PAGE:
76: Beacons of Hope

76: Beacons of Hope

From Chicken Soup for the Soul: Raising Kids on the Spectrum

Beacons of Hope

Anything I’ve ever done that ultimately was worthwhile . . . initially scared me to death.

~Betty Bender

It all began so unexpectedly with a trip to Barnegat, New Jersey, where we were visiting friends who suggested a trip to the local lighthouse. Why our son, Ben, was so attracted to “Old Barney” is still a mystery. He made a beeline for the door and flew up the stairs with my husband on his heels. Our older son, Alex — who was extremely afraid of heights — refused to make the climb. I was more than happy to sit this adventure out.

I should have known my persistent little boy was not going to let me off so easily. Having flown down the stairs as quickly as he had raced up, Ben announced he was ready to go again. My stomach churned with each vibration of the metal staircase under my feet as I raced to keep pace. What propelled me up those stairs was fear. My adrenaline-addled brain manufactured images of Ben flying over the railing at the top. Autism is not for the weak-hearted.

I caught my breath as we passed through the door together. The wind was whipping ferociously as I paused to deal with my jelly legs, still shaky from the exertion of the climb. With my back pressed to the wall, I eased my way to the far side of the observation deck. When both the air and the shaking stilled, I took in the view and shared what he saw.

Magic.

His beaming smile was pure joy as his eyes met mine briefly before focusing again on the horizon. For a moment, we were connected by the intensity of his experience, his elation. It was hard to remain afraid of something that captivated him so totally. These are the moments I live for. As elusive as they can be, these connections are possible in the most unexpected of moments.

The following summer, we visited the old Cape Henry Lighthouse in Virginia Beach. We decided to take an early morning climb before the day’s heat became too oppressive. When we arrived, we were the only visitors there and I recognized an opportunity to try the climb with Alex too. If he got angry and had a tantrum over the suggestion that he try the climb, we had the privacy to work through it with him. So many of Alex’s fears at that time in his life were not based on real factors as much as they were about sticking to routines and not taking risks. After many years of tag-team parenting, Joe and I were beginning to realize that we needed to do more things together as a family. I suggested to Alex that maybe he could try.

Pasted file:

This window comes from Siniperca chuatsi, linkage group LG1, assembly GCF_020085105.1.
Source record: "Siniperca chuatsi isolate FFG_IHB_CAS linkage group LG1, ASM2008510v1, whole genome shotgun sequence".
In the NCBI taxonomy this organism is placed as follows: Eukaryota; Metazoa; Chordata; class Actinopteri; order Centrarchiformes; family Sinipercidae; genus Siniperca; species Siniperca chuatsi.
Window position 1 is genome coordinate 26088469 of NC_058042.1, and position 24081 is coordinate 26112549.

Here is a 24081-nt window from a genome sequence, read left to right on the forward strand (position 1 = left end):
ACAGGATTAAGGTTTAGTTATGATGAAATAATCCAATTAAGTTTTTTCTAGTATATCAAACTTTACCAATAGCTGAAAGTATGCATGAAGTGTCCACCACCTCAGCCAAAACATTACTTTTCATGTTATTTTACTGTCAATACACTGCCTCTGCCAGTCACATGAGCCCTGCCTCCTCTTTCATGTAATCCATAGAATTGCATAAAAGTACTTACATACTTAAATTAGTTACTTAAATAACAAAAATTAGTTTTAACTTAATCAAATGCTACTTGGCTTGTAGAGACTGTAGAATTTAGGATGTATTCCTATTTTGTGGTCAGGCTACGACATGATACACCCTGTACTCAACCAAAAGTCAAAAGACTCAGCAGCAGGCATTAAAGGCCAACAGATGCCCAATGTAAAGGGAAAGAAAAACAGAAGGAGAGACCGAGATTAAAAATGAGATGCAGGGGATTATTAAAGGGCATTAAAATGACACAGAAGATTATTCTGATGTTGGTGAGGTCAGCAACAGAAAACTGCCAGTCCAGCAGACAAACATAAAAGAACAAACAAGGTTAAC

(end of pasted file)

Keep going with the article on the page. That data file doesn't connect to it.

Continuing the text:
“I AM NOT GOING UP!” The screaming was blood-curdling and he dropped to the ground and kicked for several minutes.

I waited for the storm to pass. He became quiet and stood back up, so I continued: “There are times we do things for Alex, and there are times we do things for Ben. Ben always goes to the aquariums with you and tries the things you like. Now is a time when we do something for Ben. This is what families do; they take turns.”

Alex dropped back to the ground and yelled some more. “It sure is hot,” I continued, as I sat down on the floor near him, deciding that I had reached a point of no return. We had long ago decided that tantrums like this would not deter a request; this would only reinforce his tantrums as a means to avoid an unpleasant task, so I decided to sweeten the deal for trying. “As soon as we’re done climbing up, we’ll go back to Grandma’s and go in the pool.”